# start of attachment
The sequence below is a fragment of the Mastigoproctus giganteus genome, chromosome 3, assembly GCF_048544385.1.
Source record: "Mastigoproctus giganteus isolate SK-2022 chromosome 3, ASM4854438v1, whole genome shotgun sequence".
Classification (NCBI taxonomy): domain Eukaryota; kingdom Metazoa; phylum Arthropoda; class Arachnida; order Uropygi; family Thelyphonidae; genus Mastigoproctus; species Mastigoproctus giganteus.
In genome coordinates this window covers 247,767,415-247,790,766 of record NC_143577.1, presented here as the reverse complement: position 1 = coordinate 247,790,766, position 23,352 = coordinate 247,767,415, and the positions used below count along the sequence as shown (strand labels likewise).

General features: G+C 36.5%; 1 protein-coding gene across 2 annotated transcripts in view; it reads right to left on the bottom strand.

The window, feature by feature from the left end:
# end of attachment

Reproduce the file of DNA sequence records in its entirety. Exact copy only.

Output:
The sequence below is a fragment of the Mastigoproctus giganteus genome, chromosome 3, assembly GCF_048544385.1.
Source record: "Mastigoproctus giganteus isolate SK-2022 chromosome 3, ASM4854438v1, whole genome shotgun sequence".
Classification (NCBI taxonomy): domain Eukaryota; kingdom Metazoa; phylum Arthropoda; class Arachnida; order Uropygi; family Thelyphonidae; genus Mastigoproctus; species Mastigoproctus giganteus.
In genome coordinates this window covers 247,767,415-247,790,766 of record NC_143577.1, presented here as the reverse complement: position 1 = coordinate 247,790,766, position 23,352 = coordinate 247,767,415, and the positions used below count along the sequence as shown (strand labels likewise).

General features: G+C 36.5%; 1 protein-coding gene across 2 annotated transcripts in view; it reads right to left on the bottom strand.

The window, feature by feature from the left end: